Almost every Saturday night, 35-year-old Alshadera Dawson gets in his '91 Buick Le Sabre, cranks up some classic R&B and hip hop, and drives to Devine's Sports Bar in Durham. That's when he becomes "Shade D."
He greets the regulars with handshakes as they congratulate him on the previous week's performance. He then makes his way to the DJ booth to get the book of karaoke songs. People scream his name as he walks past and ask for special requests. When the DJ calls him to the stage, the crowd goes wild. It's not your usual musical performance. There's no band. Dawson isn't being paid. He can perform a variety of musical selections as if they were his own songs. That's because the key to Dawson's performance isn't a musical instrument. It's a machine.
Dawson, by day a mild-mannered student at N.C. Central University working on his B.A. in mass communication with plans to work in radio, is by night a karaoke phenomenon.
"I have a passion for dancing and performing," he says, noting that he doesn't consider himself to be a great singer--he considers himself to be an entertainer. "It feels good to bring some type of joy and excitement to people ... having them so entertained by me."
Shade D's big gig now is the Saturday night karaoke at Devine's from 10 p.m. to 2 a.m. He's been performing in clubs in Durham and Greensboro since May 2005, developing fans who follow him from club to club. He sings all kinds of music, from country to pop to rap and even classic soul, and since karaoke crowds aren't there to hear one band or one kind of music, he has something for everyone--as reflected in the wide range of requests made by his regular followers.
Dawson's love of the art of karaoke comes from a long interest in music from early childhood. He remembers loving the music of the '70s beginning when he was 5 years old, making him want to emulate the idols of the times like Prince, Stevie Wonder and Marvin Gaye. His fascination with music reached another plateau in the seventh grade, when he diverted his attention to playing the flute and the xylophone at Rogers-Herr Middle School in Durham. This talent only matured in the Hillside High School marching and symphonic band.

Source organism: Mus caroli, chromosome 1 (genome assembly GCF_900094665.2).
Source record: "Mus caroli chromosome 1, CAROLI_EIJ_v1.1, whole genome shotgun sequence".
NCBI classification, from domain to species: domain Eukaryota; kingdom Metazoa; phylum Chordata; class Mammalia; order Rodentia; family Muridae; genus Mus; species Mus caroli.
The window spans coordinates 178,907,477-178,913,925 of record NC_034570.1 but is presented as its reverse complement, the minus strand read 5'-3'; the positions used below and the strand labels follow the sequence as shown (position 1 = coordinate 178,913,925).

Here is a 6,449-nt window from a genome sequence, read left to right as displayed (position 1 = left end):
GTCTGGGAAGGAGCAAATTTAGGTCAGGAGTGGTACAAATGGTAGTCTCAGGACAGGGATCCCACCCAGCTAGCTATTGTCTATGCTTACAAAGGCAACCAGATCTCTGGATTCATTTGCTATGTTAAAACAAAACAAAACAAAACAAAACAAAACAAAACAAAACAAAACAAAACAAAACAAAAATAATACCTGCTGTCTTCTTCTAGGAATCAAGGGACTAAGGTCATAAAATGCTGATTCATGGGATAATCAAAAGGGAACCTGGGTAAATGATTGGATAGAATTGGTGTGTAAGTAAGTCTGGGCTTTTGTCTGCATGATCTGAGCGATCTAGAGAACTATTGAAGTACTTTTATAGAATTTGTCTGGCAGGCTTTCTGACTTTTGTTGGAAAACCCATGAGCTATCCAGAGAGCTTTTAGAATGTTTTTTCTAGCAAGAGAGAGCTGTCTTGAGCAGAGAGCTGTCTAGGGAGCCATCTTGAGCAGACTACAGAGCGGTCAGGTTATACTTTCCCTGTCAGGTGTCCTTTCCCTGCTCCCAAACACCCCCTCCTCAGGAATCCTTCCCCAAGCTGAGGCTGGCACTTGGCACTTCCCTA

Being around his fellow bandmates gave him courage he never imagined: "My fellow band students made me come out more to where I wanted to be more of an entertainer," he says. He then was the drum major at Livingstone College in Salisbury from 1990 to 1993, and Livingstone's music director, H. Wade Johnson, inspired him to become an all-around musician.
But the person responsible for getting Dawson into karaoke was a childhood friend, Gregory Monroe Jr., also known as "G-Money."
"All I did was open him up to a whole new avenue of fun," Monroe says. Monroe sang in church, then in the N.C. Central University touring choir for six years, and then for seven years in an old-school, a cappella group called Satisfaction. Dawson admired Monroe's vocal ability every time he performed karaoke in Greensboro. That gave him the nerve to give karaoke a try.
Now, "I'm actually learning something from him," Monroe says. He respects how Shade D puts his heart into every performance. Shade D not only sings, he brings props. This brings us to his tour de force, when he dons a fake nose and glasses.
Shade D's biggest claim to fame in the world of karaoke is "The Humpty Dance." He makes his voice sound exactly like Humpty Dumpty from the Digital Underground and puts on the nose and glasses, doing his impression of Humpty Dumpty.
"He gets one of the best responses every time," says Marquita Bernard of Idol Time Entertainment, who's the DJ at Devine's on Saturday nights. And she knows about entertaining--Bernard performed with her mother and sister in the band Mother Soul for about six years and also did theater. It's part of the DJ's job to get the crowd involved in the show, and she gets help from a co-DJ, her brother, Justin Bernard.
"It's not about how great you sing," she says. "It's about your whole attitude and stepping out of the box."
Joseph Lutz, a fellow karaoke singer, enjoys Shade D's energy. Karaoke brings people together, he says, either singing or getting on stage to dance alongside the performer.
Shade D says people miss the days when songs were about hanging out, dancing and having fun. That's the reason why he commits himself to entertaining the crowd. Shade D looks forward to karaoke each week for instant gratification. "It's the love of the moment," he says, "along with the fascination of the response from the crowd."